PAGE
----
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Section 1 - Table of Contents

Section 2 - Introduction

This is a report of an audit performed by Martin Holst Swende (Dyno Security AB) and Nick Johnson (Arachnid Labs Ltd).

Section 3 - Summary

The Melonport protocol implementation is a rather complex set of contracts, with non-trivial interactions between them. We have found the code to be reasonably well written, but containing a high number of bugs. We do not consider the codebase production ready.

The findings we have made indicate that there is a lack code coverage for the tests, which should be further extended to cover both expected and unexpected flows; both success-paths and failure-paths. Both unit-tests and more high-level end-to-end tests are needed.

An example of an end-to-end test would be to validate that all owned assets are accounted for at all times; after the creation of a Fund, some interaction (making/taking orders, participants entering and leaving etc). A more robust testsuite could also be used to validate that the required gas levels for different scenarios are within acceptable bounds, and make it easier to perform gas-optimizations.

Section 4 - Background and scope

The audit was based on the code available at the Melonport repository, at the commit -hash 576bdbf5ec9be6f8097410e187d4d1b4374895f2.

The following files were not included in the scope:

  • SimpleMarket.sol
  • Governance.sol
  • exchange/thirdparty/*

This audit was based on manual code review, and no unit- or integration tests have been performed as a part of this audit. The audit was focused on finding security vulnerabilities; issues which could have an adverse on the platform itself or its participants; users, managers and administrators.

The issues have been rated according to OWASP rating methodology, by impact and likelihood, into a final severity rating with the following steps:

  • Note
  • Low
  • Medium
  • High
  • Critical

Section 5 - Architecture

The core of the Melon Protocol is the Fund. Users can invest in the fund, and redeem their shares at a later time. The investment can take the shape of either supplying MLN tokens or the mix-bag of tokens that make up the fund -- and vice versa when redeeming.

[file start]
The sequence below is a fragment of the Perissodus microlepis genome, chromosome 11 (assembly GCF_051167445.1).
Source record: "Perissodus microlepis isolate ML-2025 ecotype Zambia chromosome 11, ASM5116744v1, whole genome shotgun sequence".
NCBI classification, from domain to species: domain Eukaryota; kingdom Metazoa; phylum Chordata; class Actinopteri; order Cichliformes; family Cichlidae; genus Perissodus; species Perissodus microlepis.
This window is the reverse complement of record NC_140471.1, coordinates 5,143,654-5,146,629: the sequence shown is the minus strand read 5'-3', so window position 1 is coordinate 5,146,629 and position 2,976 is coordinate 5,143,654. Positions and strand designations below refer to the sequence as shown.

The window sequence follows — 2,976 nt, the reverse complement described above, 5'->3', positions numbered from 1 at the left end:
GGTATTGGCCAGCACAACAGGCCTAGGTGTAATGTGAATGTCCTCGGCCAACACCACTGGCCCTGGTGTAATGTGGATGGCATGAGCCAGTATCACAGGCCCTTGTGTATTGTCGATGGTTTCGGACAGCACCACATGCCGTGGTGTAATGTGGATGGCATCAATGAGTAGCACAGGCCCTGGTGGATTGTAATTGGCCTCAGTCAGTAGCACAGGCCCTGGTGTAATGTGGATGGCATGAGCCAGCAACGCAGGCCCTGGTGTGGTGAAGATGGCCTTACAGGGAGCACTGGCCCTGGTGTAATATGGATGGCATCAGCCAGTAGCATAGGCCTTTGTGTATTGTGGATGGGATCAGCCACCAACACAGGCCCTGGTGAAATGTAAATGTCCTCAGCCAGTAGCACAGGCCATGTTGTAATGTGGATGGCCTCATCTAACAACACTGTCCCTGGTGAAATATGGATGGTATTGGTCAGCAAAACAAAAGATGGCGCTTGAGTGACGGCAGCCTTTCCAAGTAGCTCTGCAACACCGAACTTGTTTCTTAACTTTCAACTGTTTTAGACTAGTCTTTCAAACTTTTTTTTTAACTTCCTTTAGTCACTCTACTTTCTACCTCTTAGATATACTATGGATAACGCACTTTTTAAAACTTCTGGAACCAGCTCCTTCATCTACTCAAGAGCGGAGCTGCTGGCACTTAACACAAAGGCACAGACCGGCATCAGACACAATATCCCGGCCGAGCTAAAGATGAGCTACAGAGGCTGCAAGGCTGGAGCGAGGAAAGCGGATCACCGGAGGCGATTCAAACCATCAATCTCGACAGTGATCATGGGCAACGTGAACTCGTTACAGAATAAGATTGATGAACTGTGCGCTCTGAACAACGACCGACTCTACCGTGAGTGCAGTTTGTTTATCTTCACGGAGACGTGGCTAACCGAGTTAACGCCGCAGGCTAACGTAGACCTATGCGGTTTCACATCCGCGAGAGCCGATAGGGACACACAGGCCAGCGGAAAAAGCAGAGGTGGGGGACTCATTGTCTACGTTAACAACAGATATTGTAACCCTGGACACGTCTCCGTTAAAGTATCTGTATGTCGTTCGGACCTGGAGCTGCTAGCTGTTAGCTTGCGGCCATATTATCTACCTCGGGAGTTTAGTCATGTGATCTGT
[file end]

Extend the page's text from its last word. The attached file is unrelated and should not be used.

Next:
Both buying and redeeming is based on placing a request, which can be executed by any caller. There is an incentive-mechanism to reward callers for processing requests.

A Fund can be shutdown, at which point it should still be possible for participants to redeem their holdings.


  • Bullet-list of inheritance

5.1 Authorisation model

These are the roles:

  • Users buy and redeem fund shares. If fund closes, they can redeem their assets.
  • manager. A manager manages a fund, and can rebalance the fund portfolio via making and taking orders through and exchange. The manager can shut down the fund.
  • owner. The creator of the fund, ostensibly Version. The owner can shut down the fund.
  • Governance, which controls the Version contract. This is a multi-owned governance contract based on ds-governance (not part of the scope). Governance can replace the Version contract with a newer version, and shut down funds controlled by the Version instance.
  • Datafeed. The datafeed contract provides quotes for the Fund. The entity who submits data to the pricefeed is, needless to say, very powerful, being the ultimate source for 'market price'.

Section 6 - Findings

6.1 High

6.1.1 H2: EtherToken can be emptied (EtherToken.sol)

Since the EtherToken is a PreminedAsset, it's possible that the total credited balance exceeds this.balance. This means that it's not a trustless version; it will only function correctly if the premined value is either not collected, or added prior to deployment.

Notably, the preminedAmount is set to 10**28, or 10 billion ether; which basically makes the EtherToken fully controlled by the owners, since the number of premined ethertokens will overshadow the possible influx of actual and available ether within the contract.

OBS The Melonport developers have stated that the mainnet-version of EtherToken will not be premined -- the reason for premining was for testing purposes. Recommendations

We recommend that EtherToken is not a PreminedAsset when deployed on the mainnet.

6.2 Medium

6.2.1 M1: Insecure custom error-handling (Fund.sol)

In Fund.sol, a custom error-handling-scheme has been implemented. This error-handling scheme is not robust, and cause unintended consequences. RedeemOwnedAssets failure to catch error

The redeemOwnedAssets seems to assume that transfer will return a boolean status. Most implementations instead performs a throw in case of failure, meaning that the shutDownAndLogError will not be called.

            // Failed to send owed ownershipQuantity from fund to participant
            if (!ERC20(ofAsset).transfer(msg.sender, ownershipQuantity)) {
                return shutDownAndLogError("CRITICAL ERR: Transfer of an asset failed!");
            } redeemOwnedAssets failure to revert on error

Furthermore, there may be unintended consequences if the transfer does not throw on failure. If that happens, the Fund will be shutDown. At this point, the method annihilateShares has already been called on behalf of the msg.sender, effectively terminating his share in the Fund as if the transfer had been successfull.

        annihilateShares(msg.sender, shareQuantity); // Annihilate shares before external calls to prevent reentrancy